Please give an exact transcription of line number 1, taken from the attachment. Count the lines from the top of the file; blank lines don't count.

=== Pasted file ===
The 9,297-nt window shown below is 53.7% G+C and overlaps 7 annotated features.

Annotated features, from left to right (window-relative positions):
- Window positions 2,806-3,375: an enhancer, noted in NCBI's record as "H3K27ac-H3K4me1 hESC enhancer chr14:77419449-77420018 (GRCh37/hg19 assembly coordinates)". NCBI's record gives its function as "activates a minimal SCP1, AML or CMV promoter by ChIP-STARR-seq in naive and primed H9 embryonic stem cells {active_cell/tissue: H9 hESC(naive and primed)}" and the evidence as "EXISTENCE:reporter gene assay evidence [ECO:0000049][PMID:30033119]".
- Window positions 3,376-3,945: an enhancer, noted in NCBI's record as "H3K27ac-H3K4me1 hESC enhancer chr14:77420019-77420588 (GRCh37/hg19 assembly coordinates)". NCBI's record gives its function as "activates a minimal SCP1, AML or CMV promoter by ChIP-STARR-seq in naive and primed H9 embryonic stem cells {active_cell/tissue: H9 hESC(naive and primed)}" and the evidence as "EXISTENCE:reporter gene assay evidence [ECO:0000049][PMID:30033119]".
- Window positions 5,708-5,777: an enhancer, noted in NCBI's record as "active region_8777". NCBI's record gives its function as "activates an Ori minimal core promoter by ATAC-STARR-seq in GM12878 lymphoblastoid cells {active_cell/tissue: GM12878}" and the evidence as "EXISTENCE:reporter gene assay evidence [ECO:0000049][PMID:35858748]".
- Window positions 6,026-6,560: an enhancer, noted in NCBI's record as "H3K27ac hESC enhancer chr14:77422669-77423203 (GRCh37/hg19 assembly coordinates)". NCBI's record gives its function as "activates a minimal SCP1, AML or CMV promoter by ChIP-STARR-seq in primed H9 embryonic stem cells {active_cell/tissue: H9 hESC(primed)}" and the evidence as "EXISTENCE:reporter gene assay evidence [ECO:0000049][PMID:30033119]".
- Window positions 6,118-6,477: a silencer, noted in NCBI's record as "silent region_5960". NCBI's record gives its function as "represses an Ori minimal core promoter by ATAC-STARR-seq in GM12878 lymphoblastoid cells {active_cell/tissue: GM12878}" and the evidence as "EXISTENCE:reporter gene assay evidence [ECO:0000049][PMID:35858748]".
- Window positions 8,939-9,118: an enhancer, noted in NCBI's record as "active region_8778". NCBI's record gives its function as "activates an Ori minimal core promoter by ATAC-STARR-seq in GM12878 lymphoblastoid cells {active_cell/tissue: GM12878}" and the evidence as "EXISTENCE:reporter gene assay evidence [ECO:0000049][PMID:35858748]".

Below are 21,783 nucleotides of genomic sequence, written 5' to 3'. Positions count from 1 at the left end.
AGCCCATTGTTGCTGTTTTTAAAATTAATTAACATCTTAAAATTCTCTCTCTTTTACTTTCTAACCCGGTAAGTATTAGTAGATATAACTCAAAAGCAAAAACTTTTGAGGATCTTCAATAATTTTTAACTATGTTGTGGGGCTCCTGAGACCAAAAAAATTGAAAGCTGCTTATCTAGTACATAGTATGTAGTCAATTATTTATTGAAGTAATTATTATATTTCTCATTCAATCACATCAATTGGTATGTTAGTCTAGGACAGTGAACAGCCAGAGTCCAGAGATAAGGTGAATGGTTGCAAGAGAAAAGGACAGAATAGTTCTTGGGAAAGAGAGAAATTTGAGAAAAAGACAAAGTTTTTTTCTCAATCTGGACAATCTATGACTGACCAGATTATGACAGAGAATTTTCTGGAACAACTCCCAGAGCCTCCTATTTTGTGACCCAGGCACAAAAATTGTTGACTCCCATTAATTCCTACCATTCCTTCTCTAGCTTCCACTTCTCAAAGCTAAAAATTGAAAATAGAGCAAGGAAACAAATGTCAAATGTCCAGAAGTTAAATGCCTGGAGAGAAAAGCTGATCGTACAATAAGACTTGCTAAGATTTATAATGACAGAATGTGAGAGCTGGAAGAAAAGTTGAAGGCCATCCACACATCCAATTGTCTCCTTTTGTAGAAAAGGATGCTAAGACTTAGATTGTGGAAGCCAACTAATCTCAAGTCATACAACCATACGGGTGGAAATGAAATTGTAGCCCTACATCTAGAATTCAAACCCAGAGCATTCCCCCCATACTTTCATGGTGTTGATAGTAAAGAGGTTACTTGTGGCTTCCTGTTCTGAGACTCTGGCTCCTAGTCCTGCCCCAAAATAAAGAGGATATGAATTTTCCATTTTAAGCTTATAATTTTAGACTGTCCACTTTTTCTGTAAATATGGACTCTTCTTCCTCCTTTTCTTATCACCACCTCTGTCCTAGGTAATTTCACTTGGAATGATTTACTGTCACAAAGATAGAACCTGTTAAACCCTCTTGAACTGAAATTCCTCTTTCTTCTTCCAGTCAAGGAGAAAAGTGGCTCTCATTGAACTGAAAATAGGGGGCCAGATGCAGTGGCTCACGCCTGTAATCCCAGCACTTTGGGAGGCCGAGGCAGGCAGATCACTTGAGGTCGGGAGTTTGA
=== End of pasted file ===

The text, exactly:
The 9,297-nt window shown below is 53.7% G+C and overlaps 7 annotated features.